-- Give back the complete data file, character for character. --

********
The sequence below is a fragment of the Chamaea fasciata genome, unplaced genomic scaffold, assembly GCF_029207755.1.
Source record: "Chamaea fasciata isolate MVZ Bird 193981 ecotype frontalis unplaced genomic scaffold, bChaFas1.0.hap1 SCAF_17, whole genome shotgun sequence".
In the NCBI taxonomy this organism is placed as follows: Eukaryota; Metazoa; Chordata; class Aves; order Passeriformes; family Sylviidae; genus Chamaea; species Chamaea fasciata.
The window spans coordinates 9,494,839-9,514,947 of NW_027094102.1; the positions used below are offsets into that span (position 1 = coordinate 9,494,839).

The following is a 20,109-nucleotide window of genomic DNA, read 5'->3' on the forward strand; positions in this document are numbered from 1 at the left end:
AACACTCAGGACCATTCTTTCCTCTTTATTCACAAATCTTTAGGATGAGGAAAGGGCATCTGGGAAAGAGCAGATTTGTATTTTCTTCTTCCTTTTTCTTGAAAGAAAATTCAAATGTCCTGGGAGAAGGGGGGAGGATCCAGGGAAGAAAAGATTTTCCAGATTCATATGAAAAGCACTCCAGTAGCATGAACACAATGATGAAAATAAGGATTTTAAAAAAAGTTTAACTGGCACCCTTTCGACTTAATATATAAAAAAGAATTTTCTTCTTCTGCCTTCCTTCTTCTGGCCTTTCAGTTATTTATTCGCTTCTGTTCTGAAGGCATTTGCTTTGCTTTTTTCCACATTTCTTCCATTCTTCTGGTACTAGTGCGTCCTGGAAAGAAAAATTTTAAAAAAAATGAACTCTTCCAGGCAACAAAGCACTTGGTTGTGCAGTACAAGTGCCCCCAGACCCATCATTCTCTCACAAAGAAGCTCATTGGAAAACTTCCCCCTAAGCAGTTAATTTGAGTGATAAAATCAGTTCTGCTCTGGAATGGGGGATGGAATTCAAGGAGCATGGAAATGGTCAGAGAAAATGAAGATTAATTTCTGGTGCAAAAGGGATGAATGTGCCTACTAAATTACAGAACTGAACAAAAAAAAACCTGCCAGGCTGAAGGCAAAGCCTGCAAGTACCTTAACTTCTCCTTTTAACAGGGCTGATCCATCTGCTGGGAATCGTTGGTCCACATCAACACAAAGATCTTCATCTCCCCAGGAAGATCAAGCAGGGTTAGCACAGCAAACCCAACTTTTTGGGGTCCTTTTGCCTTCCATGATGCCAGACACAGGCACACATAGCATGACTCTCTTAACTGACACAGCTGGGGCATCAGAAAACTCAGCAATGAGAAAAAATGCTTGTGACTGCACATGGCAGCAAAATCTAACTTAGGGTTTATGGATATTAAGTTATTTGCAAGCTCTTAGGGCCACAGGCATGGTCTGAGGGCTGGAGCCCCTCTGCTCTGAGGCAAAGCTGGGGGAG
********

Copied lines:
The sequence below is a fragment of the Chamaea fasciata genome, unplaced genomic scaffold, assembly GCF_029207755.1.
Source record: "Chamaea fasciata isolate MVZ Bird 193981 ecotype frontalis unplaced genomic scaffold, bChaFas1.0.hap1 SCAF_17, whole genome shotgun sequence".
In the NCBI taxonomy this organism is placed as follows: Eukaryota; Metazoa; Chordata; class Aves; order Passeriformes; family Sylviidae; genus Chamaea; species Chamaea fasciata.
The window spans coordinates 9,494,839-9,514,947 of NW_027094102.1; the positions used below are offsets into that span (position 1 = coordinate 9,494,839).

The following is a 20,109-nucleotide window of genomic DNA, read 5'->3' on the forward strand; positions in this document are numbered from 1 at the left end:
AACACTCAGGACCATTCTTTCCTCTTTATTCACAAATCTTTAGGATGAGGAAAGGGCATCTGGGAAAGAGCAGATTTGTATTTTCTTCTTCCTTTTTCTTGAAAGAAAATTCAAATGTCCTGGGAGAAGGGGGGAGGATCCAGGGAAGAAAAGATTTTCCAGATTCATATGAAAAGCACTCCAGTAGCATGAACACAATGATGAAAATAAGGATTTTAAAAAAAGTTTAACTGGCACCCTTTCGACTTAATATATAAAAAAGAATTTTCTTCTTCTGCCTTCCTTCTTCTGGCCTTTCAGTTATTTATTCGCTTCTGTTCTGAAGGCATTTGCTTTGCTTTTTTCCACATTTCTTCCATTCTTCTGGTACTAGTGCGTCCTGGAAAGAAAAATTTTAAAAAAAATGAACTCTTCCAGGCAACAAAGCACTTGGTTGTGCAGTACAAGTGCCCCCAGACCCATCATTCTCTCACAAAGAAGCTCATTGGAAAACTTCCCCCTAAGCAGTTAATTTGAGTGATAAAATCAGTTCTGCTCTGGAATGGGGGATGGAATTCAAGGAGCATGGAAATGGTCAGAGAAAATGAAGATTAATTTCTGGTGCAAAAGGGATGAATGTGCCTACTAAATTACAGAACTGAACAAAAAAAAACCTGCCAGGCTGAAGGCAAAGCCTGCAAGTACCTTAACTTCTCCTTTTAACAGGGCTGATCCATCTGCTGGGAATCGTTGGTCCACATCAACACAAAGATCTTCATCTCCCCAGGAAGATCAAGCAGGGTTAGCACAGCAAACCCAACTTTTTGGGGTCCTTTTGCCTTCCATGATGCCAGACACAGGCACACATAGCATGACTCTCTTAACTGACACAGCTGGGGCATCAGAAAACTCAGCAATGAGAAAAAATGCTTGTGACTGCACATGGCAGCAAAATCTAACTTAGGGTTTATGGATATTAAGTTATTTGCAAGCTCTTAGGGCCACAGGCATGGTCTGAGGGCTGGAGCCCCTCTGCTCTGAGGCAAAGCTGGGGGAG